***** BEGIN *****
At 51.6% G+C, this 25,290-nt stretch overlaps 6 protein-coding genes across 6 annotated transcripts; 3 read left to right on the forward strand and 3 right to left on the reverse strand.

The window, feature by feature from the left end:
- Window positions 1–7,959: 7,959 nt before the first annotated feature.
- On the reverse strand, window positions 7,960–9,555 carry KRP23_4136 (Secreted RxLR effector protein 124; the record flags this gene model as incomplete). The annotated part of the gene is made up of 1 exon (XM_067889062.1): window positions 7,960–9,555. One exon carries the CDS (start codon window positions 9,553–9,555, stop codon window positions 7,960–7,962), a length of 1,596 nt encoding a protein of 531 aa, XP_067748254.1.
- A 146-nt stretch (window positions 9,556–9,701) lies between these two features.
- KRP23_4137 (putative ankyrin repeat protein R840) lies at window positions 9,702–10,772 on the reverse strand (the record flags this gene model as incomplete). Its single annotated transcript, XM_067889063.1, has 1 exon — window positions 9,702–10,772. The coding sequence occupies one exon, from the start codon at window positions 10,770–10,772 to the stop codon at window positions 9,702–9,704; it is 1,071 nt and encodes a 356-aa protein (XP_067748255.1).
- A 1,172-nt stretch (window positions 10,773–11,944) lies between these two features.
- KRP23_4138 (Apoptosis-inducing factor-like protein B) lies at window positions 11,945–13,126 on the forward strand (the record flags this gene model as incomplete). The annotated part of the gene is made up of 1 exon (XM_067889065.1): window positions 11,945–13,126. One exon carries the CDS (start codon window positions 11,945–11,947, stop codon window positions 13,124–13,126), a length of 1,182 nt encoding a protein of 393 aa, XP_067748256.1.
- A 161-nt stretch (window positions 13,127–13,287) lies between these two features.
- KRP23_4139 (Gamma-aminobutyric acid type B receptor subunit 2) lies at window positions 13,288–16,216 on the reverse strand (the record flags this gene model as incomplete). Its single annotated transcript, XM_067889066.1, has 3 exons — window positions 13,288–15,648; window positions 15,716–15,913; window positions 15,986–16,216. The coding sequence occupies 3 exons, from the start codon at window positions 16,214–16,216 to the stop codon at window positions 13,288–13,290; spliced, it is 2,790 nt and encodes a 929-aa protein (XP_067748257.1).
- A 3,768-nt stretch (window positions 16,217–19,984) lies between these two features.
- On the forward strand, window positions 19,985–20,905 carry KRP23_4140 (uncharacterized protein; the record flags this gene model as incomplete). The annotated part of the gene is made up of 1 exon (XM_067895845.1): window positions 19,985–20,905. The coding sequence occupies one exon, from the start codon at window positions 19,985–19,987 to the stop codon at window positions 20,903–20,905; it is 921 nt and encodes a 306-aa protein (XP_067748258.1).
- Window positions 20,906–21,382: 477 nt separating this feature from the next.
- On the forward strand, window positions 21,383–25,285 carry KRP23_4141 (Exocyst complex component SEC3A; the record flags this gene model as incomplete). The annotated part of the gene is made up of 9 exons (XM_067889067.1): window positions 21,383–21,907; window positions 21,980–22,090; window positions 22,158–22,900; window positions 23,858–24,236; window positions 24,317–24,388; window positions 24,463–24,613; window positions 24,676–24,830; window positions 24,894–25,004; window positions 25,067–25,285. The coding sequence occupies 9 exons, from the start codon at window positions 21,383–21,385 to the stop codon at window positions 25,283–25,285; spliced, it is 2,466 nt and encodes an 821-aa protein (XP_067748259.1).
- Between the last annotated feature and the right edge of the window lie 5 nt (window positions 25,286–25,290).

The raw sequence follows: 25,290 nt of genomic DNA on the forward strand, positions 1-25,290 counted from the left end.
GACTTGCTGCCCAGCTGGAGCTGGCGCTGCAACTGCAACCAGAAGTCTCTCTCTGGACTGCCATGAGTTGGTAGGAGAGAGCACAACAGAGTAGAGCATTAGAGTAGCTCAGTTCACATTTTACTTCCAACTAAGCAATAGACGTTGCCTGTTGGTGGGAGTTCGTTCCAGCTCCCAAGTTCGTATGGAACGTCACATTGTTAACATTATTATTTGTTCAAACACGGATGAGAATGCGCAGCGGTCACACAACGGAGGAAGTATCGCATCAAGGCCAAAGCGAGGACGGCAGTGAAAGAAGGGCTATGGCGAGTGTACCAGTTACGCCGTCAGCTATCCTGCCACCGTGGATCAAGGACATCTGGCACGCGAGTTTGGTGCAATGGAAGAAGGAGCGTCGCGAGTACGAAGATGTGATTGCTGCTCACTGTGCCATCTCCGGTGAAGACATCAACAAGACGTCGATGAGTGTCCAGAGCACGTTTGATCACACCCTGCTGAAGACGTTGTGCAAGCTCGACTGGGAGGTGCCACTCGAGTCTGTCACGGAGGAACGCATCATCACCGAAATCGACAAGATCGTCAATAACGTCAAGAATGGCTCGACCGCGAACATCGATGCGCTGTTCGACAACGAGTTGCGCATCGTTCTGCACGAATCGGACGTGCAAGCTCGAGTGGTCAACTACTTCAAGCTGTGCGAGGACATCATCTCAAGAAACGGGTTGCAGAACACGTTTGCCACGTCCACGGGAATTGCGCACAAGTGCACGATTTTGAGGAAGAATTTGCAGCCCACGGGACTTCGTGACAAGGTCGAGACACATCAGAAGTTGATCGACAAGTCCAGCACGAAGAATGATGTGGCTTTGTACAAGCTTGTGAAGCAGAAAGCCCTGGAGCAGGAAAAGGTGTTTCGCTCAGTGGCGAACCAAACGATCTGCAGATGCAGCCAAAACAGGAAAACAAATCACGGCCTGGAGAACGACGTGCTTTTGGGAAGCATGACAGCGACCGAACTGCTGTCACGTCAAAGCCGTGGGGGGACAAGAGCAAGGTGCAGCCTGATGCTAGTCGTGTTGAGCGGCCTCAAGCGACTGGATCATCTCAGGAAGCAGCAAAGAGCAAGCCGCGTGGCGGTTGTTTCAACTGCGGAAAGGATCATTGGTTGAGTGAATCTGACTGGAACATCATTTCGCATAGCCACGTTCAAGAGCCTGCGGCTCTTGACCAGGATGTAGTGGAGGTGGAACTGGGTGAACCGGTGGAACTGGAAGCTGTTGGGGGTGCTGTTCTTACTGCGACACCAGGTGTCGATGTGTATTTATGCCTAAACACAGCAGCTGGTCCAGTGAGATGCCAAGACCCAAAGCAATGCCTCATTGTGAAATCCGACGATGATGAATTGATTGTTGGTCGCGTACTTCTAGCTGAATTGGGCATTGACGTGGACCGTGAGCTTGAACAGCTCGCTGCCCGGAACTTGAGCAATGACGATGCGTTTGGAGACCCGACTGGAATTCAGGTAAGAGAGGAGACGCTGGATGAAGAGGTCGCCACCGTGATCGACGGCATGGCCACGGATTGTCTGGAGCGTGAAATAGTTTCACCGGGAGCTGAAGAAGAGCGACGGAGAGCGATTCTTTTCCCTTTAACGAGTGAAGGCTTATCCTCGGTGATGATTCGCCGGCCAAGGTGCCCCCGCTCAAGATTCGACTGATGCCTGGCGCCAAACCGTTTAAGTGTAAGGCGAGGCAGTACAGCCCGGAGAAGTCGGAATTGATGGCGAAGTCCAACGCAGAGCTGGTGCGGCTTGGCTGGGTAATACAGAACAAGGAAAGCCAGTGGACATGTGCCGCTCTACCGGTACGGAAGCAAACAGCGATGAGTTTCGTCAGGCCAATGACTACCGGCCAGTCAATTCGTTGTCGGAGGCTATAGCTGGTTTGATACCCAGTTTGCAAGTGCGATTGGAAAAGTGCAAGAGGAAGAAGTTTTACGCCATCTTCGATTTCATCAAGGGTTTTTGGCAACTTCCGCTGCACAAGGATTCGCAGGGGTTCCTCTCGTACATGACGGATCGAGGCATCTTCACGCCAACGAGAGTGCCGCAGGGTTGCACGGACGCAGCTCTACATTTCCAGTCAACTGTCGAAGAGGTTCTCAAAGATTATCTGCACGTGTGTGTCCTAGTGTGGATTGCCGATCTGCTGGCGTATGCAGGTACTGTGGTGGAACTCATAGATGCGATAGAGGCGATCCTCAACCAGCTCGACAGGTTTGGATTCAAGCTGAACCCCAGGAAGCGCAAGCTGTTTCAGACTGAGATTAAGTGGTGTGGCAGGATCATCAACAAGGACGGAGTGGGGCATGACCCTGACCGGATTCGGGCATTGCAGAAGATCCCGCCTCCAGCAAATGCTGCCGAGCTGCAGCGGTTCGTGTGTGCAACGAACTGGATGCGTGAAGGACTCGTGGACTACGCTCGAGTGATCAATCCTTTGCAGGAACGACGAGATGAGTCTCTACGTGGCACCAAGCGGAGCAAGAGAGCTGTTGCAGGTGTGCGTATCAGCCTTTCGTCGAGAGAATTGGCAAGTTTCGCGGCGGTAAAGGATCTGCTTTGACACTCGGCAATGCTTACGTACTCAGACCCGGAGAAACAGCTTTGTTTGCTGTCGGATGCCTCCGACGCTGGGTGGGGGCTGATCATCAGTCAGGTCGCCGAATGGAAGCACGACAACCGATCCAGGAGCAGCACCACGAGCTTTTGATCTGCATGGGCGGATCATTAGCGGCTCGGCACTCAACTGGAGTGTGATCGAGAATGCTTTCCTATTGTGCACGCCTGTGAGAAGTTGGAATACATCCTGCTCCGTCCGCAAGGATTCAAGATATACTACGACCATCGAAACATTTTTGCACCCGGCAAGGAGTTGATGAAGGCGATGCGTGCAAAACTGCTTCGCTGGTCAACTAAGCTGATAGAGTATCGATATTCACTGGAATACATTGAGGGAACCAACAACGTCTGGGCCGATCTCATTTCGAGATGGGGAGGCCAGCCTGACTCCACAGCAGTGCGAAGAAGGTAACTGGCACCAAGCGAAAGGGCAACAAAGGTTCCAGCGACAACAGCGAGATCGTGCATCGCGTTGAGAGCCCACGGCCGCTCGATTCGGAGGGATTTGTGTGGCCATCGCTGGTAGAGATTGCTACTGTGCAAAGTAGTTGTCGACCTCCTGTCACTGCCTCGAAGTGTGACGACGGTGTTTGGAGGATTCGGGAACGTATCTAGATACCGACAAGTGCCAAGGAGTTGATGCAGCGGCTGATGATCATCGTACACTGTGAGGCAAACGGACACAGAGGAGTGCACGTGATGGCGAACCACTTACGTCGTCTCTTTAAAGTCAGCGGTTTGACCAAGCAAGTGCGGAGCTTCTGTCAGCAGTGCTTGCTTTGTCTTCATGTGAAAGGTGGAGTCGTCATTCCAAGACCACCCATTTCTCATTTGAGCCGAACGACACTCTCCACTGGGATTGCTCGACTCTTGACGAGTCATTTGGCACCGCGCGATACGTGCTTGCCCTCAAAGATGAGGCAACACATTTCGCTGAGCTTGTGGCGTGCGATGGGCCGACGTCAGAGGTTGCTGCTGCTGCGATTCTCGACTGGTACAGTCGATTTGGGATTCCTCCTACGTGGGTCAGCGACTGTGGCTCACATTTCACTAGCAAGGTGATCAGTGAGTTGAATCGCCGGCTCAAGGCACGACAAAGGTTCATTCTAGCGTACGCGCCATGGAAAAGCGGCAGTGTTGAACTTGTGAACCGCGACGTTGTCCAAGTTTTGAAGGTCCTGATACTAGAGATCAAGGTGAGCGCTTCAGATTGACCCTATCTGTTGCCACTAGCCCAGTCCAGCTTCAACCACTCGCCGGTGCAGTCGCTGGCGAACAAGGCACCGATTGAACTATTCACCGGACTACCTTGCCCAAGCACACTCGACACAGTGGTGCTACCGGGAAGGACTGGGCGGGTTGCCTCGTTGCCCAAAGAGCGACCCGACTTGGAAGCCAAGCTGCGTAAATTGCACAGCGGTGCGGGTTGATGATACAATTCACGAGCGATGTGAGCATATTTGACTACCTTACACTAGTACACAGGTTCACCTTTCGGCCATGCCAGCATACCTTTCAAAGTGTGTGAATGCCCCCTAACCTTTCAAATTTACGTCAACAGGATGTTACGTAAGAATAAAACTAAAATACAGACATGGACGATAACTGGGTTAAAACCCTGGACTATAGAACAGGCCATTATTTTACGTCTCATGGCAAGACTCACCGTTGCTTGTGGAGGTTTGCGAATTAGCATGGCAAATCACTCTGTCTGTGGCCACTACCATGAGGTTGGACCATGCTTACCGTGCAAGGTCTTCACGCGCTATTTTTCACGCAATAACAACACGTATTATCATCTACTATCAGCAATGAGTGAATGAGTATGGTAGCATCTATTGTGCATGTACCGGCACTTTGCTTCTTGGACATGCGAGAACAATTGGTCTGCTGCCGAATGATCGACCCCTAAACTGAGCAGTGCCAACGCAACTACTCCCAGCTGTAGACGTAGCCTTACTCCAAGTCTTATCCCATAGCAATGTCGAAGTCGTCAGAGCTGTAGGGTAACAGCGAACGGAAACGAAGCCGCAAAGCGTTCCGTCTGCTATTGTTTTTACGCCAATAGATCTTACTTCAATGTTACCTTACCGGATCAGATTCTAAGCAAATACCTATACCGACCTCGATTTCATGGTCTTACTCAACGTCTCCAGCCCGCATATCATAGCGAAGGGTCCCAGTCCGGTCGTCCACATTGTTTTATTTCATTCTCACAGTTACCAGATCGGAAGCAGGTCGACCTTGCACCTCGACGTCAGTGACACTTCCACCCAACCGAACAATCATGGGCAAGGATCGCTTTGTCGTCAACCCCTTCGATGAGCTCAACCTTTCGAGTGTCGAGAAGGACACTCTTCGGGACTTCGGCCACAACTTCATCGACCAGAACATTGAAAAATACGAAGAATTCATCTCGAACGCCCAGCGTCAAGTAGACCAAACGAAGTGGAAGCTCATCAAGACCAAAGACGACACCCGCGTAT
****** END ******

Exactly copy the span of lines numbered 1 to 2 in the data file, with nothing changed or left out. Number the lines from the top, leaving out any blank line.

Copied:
At 51.6% G+C, this 25,290-nt stretch overlaps 6 protein-coding genes across 6 annotated transcripts; 3 read left to right on the forward strand and 3 right to left on the reverse strand.

The window, feature by feature from the left end: